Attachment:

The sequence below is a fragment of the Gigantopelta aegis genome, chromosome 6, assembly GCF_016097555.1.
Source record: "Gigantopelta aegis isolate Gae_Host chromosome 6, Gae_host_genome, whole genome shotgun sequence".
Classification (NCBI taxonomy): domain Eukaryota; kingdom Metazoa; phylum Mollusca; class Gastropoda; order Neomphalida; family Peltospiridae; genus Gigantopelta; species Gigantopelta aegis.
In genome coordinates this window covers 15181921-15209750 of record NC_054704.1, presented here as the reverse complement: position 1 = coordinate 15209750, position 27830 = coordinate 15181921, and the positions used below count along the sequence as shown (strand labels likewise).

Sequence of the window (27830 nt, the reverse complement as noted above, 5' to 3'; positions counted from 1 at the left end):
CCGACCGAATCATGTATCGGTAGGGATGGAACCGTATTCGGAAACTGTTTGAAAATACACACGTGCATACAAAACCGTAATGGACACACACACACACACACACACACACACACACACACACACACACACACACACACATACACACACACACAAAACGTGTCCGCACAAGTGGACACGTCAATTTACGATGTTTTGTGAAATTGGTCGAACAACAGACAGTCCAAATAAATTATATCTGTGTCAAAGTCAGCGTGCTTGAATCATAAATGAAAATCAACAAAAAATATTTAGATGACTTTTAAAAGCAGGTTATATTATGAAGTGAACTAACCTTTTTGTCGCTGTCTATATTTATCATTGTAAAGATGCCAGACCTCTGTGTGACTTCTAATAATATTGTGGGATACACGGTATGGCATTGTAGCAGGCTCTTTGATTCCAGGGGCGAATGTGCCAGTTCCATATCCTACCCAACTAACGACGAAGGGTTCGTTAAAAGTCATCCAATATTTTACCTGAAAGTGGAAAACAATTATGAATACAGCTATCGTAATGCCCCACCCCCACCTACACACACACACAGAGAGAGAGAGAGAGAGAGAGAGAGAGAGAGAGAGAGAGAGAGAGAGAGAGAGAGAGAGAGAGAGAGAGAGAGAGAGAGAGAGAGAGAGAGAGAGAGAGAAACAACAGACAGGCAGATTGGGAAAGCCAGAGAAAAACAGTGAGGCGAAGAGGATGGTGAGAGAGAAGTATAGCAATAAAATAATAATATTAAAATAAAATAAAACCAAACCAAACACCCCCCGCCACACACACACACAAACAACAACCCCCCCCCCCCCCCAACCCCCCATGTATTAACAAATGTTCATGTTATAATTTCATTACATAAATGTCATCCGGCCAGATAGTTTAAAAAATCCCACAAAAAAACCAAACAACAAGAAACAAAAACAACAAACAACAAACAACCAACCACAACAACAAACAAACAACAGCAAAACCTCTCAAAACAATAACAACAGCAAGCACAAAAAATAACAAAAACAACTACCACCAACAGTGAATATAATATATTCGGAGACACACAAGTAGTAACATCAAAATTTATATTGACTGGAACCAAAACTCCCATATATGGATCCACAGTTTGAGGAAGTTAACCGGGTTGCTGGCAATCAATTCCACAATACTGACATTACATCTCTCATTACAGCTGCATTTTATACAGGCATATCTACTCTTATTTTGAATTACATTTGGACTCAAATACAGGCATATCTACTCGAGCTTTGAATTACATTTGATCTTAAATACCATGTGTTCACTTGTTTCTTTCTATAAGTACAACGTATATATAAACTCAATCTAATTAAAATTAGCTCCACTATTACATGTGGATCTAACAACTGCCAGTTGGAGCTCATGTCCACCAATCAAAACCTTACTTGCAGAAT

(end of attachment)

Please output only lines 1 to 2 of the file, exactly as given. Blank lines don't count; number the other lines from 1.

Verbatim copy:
The sequence below is a fragment of the Gigantopelta aegis genome, chromosome 6, assembly GCF_016097555.1.
Source record: "Gigantopelta aegis isolate Gae_Host chromosome 6, Gae_host_genome, whole genome shotgun sequence".